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    Titan arum unfurled in Meise Botanic Garden

    © Plantentuin Meise
    Blooming Titan arum April 2016
    © Plantentuin Meise

    Meise Botanic Garden has predicted for some days already that the titan arum bloom would not leave us waiting for much longer. The large bract started to open this afternoon at 13h00. The titan arum (Amorphophallus titanum), also called the ‘copse flower’, is a rare plant threatened with extinction in its original habitat, the tropical rainforests of Sumatra. The plant is true to its name, ‘giant’, because it is in fact also the largest ‘flower’ in the world.

    This time, the first plant will be a rather dwarf titan arum, of ‘barely’ 145 cm in size. Especially when you compare this with one of the botanic’s previous specimens that reached a record height of 244 cm in 2013.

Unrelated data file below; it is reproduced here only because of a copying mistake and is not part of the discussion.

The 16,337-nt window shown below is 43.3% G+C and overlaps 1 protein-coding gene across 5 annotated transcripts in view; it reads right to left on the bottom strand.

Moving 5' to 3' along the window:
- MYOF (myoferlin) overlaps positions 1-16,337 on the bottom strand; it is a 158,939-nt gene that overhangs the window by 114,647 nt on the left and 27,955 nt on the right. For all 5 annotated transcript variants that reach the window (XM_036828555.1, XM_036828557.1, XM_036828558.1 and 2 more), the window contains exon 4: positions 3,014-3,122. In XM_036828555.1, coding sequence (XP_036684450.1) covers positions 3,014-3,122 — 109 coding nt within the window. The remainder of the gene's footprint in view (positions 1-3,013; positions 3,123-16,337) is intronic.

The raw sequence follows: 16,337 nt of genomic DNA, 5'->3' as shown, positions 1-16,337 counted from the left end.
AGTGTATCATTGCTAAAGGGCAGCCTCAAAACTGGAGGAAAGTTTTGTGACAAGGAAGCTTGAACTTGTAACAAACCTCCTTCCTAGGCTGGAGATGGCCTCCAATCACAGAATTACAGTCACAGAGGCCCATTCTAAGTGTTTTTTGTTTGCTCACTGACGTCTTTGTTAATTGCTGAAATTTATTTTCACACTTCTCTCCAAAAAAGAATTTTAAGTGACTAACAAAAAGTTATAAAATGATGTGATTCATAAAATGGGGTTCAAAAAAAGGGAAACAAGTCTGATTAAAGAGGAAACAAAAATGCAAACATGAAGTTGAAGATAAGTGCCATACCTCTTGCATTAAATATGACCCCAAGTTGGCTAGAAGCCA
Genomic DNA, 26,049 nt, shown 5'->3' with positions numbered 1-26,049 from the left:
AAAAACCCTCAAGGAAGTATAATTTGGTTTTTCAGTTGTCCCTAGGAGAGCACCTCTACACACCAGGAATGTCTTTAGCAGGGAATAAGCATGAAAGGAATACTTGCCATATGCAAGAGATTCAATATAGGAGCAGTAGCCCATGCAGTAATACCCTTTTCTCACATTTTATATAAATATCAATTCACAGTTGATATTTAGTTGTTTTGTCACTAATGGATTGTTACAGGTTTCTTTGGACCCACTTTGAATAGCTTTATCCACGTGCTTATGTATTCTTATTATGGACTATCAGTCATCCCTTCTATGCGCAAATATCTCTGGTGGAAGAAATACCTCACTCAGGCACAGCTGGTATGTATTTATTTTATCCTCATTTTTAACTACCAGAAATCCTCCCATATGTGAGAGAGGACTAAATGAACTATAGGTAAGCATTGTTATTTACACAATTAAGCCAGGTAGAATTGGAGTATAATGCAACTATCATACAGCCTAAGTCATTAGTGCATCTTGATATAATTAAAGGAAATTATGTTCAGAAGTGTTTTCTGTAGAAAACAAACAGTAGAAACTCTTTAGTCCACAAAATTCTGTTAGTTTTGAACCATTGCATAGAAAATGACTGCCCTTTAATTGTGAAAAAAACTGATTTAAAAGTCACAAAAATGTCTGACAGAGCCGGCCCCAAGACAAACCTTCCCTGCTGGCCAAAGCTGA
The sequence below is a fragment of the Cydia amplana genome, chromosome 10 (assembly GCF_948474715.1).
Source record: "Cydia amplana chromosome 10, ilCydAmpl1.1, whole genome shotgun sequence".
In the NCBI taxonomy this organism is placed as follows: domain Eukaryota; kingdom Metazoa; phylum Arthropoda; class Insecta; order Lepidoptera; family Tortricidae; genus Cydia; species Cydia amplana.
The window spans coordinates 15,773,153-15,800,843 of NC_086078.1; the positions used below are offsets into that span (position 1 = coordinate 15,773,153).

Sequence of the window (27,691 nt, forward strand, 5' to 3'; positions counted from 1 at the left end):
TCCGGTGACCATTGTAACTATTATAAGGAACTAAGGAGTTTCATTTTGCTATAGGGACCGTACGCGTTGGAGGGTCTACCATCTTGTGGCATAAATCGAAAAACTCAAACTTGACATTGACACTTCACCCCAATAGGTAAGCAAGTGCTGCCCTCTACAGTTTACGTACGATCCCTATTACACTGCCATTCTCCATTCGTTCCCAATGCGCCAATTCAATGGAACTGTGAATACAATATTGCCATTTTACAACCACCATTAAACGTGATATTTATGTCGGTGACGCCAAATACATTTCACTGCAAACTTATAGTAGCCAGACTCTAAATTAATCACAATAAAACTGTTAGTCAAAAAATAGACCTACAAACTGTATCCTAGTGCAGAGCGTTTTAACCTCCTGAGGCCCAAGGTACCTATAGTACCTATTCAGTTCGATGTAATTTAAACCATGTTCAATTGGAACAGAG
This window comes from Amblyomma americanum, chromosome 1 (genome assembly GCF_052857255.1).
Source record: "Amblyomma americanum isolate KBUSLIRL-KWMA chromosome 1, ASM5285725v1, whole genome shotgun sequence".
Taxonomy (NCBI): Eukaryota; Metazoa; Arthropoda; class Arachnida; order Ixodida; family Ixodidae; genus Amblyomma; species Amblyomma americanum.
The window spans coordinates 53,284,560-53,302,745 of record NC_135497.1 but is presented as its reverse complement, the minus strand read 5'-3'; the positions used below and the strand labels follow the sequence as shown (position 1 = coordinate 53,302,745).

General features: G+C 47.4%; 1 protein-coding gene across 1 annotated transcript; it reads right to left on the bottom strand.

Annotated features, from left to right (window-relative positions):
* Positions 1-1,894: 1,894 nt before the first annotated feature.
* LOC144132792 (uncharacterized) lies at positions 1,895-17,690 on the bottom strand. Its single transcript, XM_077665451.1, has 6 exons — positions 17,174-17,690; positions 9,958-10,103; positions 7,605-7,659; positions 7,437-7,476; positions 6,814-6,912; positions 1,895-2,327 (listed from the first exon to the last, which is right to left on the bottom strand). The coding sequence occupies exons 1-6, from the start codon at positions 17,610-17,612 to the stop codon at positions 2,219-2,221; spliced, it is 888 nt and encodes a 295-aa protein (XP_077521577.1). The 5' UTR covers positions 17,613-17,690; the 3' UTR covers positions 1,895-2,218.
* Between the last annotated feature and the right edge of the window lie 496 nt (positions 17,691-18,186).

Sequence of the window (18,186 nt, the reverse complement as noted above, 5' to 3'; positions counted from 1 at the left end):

Visitors can appreciate the bloom of a titan arum for 72 hours. This is how long the bloom lasts. It is a visual and smelly spectacle. The typical smell of rotten flesh starts to spread through the tropical, warm and moist atmosphere of the conservatory from the moment the front cover opens, and is strongest the first evening.

    The Meise Botanical Garden remains exceptionally open until 22h00 for two evenings, on 16 February and 17 February. The third day, the flower starts wilting.

    The titan arum, symbol of cooperation between Botanic Gardens

    The titan arum (Amorphophallus titanum) is a rare and endangered plant from the tropical rainforests of Sumatra. The plant in its original habitat, just like the orang-utans, is threatened with extinction by the deforestation of the island. The plant symbolizes cooperation between the botanical gardens of Europe that exchange seeds or multiply plants through their network in order to preserve species and to fight against the disappearance of biodiversity worldwide.

    The Brussels Times